The prison population has reached a record high as officials say they are developing contingency plans to manage the unprecedented situation caused by hundreds of people being jailed over the riots.
Tough sentencing of those involved in the violence and looting by the courts saw the number of people behind bars in England and Wales rise by more than 100 a day over the past week.
But as some of the first appeals were heard, one woman who was jailed for five months after admitting that she accepted a pair of looted shorts from her housemate walked free from prison.
Mother-of-two Ursula Nevin, 24, who was sent down by a district judge at Manchester Magistrates' Court last week after she pleaded guilty to handling stolen goods, had her sentence reduced on appeal.
The Recorder of Manchester, Judge Andrew Gilbart QC, said the original decision was "wrong in principle" as he ordered that she should instead perform 75 hours of unpaid work for the community.
Nevin was in bed at the time of the widespread disorder in Manchester city centre where her lodger, Gemma Corbett, helped herself to clothing and footwear from the Vans store and then took them back to the house they shared in Stretford, Greater Manchester.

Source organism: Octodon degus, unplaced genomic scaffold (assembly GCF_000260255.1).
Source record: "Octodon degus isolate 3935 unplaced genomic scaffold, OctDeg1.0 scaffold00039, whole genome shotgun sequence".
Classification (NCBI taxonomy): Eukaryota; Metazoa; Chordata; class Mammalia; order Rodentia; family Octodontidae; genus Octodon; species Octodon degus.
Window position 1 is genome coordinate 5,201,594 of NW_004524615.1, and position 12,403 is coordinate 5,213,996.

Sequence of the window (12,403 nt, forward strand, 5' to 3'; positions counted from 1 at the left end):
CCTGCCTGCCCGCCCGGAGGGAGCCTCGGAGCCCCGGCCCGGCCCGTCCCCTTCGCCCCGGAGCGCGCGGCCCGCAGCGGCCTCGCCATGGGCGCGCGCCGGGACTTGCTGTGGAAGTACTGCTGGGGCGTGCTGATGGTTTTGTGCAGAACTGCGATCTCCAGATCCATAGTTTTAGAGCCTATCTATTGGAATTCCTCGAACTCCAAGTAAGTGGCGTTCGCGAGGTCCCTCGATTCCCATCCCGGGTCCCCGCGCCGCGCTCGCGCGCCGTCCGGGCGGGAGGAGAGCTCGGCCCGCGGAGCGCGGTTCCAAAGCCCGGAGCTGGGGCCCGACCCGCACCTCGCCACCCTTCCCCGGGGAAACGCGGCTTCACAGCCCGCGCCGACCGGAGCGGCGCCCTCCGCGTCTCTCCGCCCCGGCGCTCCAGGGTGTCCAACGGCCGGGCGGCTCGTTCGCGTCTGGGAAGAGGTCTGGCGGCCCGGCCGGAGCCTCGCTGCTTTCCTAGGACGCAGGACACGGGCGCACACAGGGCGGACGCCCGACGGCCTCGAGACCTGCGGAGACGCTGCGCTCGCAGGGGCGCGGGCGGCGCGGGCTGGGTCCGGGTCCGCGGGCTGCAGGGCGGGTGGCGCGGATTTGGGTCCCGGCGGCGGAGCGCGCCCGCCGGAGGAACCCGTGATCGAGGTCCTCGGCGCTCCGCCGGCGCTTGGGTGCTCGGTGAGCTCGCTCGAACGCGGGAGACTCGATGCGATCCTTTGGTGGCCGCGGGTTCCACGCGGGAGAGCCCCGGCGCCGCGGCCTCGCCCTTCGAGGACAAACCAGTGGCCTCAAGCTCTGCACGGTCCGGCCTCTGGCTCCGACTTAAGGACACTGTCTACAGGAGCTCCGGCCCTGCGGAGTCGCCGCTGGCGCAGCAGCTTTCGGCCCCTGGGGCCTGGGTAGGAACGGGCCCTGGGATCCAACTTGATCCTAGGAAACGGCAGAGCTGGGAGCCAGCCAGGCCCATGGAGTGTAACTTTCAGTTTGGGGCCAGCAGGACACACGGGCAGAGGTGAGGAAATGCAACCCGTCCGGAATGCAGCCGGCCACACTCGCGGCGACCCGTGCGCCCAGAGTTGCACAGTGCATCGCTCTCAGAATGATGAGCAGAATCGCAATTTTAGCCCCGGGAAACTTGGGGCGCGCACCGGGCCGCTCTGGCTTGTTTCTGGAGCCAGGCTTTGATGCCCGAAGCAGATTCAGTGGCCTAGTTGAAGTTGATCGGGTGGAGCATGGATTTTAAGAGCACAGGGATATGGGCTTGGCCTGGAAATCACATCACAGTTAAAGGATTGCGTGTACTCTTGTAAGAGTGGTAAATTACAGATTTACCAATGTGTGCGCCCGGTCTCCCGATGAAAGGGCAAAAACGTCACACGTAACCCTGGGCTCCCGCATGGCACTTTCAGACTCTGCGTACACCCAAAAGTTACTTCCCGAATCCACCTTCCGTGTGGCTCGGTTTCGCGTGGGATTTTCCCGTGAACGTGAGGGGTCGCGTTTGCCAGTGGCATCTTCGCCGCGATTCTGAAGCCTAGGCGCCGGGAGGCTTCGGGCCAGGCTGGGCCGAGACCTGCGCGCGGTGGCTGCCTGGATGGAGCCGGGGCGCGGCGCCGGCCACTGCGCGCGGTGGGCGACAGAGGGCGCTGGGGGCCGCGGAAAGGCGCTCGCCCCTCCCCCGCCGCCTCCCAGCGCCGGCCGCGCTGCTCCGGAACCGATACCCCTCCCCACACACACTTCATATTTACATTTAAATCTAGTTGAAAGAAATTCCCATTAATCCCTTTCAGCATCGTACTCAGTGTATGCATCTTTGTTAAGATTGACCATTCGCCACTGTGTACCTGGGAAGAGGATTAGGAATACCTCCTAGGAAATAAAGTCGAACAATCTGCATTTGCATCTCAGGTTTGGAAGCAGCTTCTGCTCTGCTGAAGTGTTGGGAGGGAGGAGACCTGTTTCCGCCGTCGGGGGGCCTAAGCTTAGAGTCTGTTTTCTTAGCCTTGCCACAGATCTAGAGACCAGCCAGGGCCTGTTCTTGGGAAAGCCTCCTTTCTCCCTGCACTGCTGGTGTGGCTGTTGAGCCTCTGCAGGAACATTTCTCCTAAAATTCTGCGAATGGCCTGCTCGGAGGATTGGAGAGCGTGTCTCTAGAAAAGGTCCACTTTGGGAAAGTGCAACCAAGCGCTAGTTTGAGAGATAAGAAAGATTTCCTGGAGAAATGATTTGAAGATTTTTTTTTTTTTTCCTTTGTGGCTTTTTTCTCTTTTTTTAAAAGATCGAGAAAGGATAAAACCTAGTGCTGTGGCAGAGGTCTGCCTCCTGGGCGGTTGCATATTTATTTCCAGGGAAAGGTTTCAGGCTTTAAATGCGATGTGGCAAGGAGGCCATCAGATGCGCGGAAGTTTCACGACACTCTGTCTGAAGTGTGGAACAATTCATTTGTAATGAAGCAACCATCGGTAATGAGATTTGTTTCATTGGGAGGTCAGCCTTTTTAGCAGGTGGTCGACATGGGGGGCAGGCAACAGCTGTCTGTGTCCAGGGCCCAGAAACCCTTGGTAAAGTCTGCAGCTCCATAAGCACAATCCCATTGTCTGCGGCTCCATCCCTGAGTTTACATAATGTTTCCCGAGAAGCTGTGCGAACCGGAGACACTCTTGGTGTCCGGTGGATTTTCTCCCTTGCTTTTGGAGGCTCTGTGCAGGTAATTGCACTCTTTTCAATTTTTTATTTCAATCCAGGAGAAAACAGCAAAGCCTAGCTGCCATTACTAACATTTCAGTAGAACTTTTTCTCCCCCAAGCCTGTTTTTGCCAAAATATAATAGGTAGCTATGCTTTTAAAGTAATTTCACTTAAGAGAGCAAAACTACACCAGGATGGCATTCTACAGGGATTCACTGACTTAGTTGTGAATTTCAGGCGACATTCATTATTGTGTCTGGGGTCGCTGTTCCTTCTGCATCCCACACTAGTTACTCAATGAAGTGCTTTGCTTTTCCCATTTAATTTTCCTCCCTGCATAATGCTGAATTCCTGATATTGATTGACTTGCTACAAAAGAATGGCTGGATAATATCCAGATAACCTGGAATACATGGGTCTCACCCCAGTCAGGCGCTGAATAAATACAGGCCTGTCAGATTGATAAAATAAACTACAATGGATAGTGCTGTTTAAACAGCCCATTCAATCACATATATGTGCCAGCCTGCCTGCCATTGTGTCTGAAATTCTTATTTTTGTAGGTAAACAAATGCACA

The Prison Service insisted it had enough space to cope with anyone jailed over the disorder, adding that it was developing its contingency plans to manage the "unprecedented situation". This could involve bringing on new accommodation early, using extra places in the public and private estate, or reopening mothballed accommodation.
But there are currently no plans to halt the closure of Latchmere House prison in Richmond, Surrey, or Brockhill prison in Redditch, Worcestershire, which are set to shut next month. And plans which would trigger police cells being used to accommodate prisoners have not yet been activated.
The total number of prisoners in England and Wales hit 86,654, 723 more than last week's record high of 85,931 and less than 1,500 short of the usable operational capacity of 88,093, the Ministry of Justice figures showed.
A tough approach by the courts has seen two-thirds of those charged remanded in custody, compared with just one in 10 of those charged with serious offences last year.